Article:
In their curatorial notes, DAWA members Buseje Bailey and Grace Channer described the exhibition layout as “organized into several discrete areas, reflecting the communal compounds of traditional African society. Within these spaces, sculpture, constructions, music, poetry, fabric, painting and movement…comprise[d] a creative document of diasporic, African imagery.” Dzian Lacharité’s Right Time, Right Place (1989), for example, was a spacious bamboo dwelling visitors could enter barefoot; they were invited to walk on sand and experience the sensations evoked by ideas of refuge, shelter and home. Related works focused on the mnemonics of Black women and the politics of cultural amnesia, as in the counter-memories embodied in Winsom’s textile installation Kumbukumbu (1989) (Swahili for “memories”), a papier-mâché map of the African continent strewn with chains, and Suli Williams’s Happy Birthday Daisy, through her hands (1989), a series of mother-daughter paintings displayed inside a muslin tent constructed as a homage to her grandmother.
By contrast, the works of Grace Channer, Khadejha McCall and Buseje Bailey dealt with prevailing stereotypes of Black women in society, from ritualized fertility goddesses to the mammy. Channer’s Ba Thari (1989) (a Sesotho phrase meaning “women from whom generations come”) was a mixed-media floor sculpture made of twigs, branches, shredded cloth and a piece of driftwood. For Channer, “the resilience of Black women was echoed by that of the driftwood which had passed through many eras . . . and touched many shores [but] still survived to tell its stories.” McCall used elaborately screenprinted and batik textiles to depict different perceptions of Black women, such as in Strong Black Woman (1989), which portrayed a Black “super mom” and a female “buppie” (Black urban professional) challenging the male-dominated business world. Lastly, Bailey’s mixed-media work on panel The Black Box (1989) addressed the image of Black motherhood in a tribute to the artist’s Black female family members and Black women’s history from slavery to the present day.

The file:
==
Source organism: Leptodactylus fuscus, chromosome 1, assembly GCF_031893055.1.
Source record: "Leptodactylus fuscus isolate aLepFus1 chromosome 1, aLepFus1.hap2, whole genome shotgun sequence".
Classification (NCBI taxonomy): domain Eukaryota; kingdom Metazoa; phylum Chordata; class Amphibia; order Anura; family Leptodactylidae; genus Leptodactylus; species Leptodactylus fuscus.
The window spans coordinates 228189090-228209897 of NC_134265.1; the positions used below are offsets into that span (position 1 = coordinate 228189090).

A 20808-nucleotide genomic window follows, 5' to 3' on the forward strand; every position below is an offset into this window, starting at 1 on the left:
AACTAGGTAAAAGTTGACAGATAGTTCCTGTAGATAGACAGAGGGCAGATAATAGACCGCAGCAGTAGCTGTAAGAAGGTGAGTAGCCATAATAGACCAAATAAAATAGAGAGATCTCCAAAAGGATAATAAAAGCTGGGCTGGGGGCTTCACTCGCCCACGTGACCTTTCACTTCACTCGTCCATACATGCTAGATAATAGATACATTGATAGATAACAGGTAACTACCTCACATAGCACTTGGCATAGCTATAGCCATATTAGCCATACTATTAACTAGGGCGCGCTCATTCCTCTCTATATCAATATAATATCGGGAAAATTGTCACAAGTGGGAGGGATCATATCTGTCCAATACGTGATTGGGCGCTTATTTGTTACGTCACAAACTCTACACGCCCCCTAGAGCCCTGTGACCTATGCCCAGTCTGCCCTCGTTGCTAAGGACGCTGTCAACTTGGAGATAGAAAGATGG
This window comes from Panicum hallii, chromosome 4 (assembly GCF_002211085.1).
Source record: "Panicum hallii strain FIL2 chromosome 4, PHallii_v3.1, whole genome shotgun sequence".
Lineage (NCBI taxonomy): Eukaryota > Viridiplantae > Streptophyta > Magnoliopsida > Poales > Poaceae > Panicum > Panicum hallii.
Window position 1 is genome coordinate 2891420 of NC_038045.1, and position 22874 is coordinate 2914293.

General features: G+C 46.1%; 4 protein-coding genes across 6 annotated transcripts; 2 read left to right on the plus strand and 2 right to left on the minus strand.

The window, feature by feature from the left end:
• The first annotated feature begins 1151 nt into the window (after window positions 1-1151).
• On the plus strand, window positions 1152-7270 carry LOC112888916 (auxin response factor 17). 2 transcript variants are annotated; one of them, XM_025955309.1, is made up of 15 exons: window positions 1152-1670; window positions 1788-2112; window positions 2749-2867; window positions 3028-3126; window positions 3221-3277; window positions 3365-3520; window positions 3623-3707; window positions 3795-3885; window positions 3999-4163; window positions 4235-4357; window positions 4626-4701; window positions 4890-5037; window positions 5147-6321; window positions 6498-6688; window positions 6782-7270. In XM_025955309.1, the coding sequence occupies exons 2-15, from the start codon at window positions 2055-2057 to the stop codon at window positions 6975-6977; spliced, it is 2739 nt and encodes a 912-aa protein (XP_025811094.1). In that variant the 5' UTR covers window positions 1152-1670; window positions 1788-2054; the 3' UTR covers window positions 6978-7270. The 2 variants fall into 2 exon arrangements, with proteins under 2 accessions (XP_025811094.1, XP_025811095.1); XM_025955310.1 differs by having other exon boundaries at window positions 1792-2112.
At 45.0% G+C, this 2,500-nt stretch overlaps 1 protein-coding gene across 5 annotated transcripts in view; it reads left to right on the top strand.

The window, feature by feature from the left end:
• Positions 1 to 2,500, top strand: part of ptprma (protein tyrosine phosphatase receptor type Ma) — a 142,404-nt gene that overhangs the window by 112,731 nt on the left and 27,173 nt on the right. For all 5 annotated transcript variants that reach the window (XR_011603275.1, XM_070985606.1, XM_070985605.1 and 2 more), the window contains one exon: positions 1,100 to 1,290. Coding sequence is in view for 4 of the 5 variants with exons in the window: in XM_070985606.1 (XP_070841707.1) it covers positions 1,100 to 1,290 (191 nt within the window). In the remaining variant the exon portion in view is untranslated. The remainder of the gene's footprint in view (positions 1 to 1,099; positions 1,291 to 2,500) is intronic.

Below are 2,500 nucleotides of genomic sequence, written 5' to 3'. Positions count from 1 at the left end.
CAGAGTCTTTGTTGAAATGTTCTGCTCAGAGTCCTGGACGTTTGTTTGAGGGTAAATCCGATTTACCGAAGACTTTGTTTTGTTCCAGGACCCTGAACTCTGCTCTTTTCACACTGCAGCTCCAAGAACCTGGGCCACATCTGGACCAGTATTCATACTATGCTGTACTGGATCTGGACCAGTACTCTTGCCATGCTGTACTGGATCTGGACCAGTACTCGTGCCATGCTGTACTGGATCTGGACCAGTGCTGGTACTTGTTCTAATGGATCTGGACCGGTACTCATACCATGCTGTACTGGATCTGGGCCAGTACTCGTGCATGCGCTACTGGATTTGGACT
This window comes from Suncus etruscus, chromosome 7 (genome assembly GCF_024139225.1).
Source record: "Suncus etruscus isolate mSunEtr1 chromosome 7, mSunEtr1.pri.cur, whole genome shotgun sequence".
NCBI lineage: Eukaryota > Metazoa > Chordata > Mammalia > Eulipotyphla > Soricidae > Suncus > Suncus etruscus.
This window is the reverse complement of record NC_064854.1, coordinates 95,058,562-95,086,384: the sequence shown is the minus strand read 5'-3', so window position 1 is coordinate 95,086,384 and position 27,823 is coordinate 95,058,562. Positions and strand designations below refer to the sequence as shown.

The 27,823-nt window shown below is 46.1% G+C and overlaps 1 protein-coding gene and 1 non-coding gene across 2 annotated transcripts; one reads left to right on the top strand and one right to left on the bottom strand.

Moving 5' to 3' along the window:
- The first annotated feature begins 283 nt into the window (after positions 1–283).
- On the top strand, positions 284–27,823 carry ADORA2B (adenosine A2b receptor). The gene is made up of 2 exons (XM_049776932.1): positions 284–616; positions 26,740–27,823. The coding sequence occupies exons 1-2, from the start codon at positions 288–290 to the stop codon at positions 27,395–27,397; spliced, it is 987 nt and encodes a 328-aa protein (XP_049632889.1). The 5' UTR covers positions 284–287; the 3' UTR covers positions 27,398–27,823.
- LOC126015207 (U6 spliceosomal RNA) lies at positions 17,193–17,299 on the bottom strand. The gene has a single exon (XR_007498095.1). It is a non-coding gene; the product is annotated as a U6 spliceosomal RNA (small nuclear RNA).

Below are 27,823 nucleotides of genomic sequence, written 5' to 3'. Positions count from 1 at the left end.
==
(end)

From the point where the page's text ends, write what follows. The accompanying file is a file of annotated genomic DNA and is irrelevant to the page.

That the entry of Black artists in the annals of Canadian art has been sadly protracted is irrefutable, but equally so is the importance of the here and now. Emerging and established Black Canadian artists alike are exploring Black-Indigenous relations and connections with other racialized communities in the settler colonial context of the Americas. Historical gaps remain before, during and after the legacy exhibition “Black Wimmin: When and Where We Enter,” and there is obviously ample work for a new generation of historians in the field of Black Canadian art to fill them. Bring it on!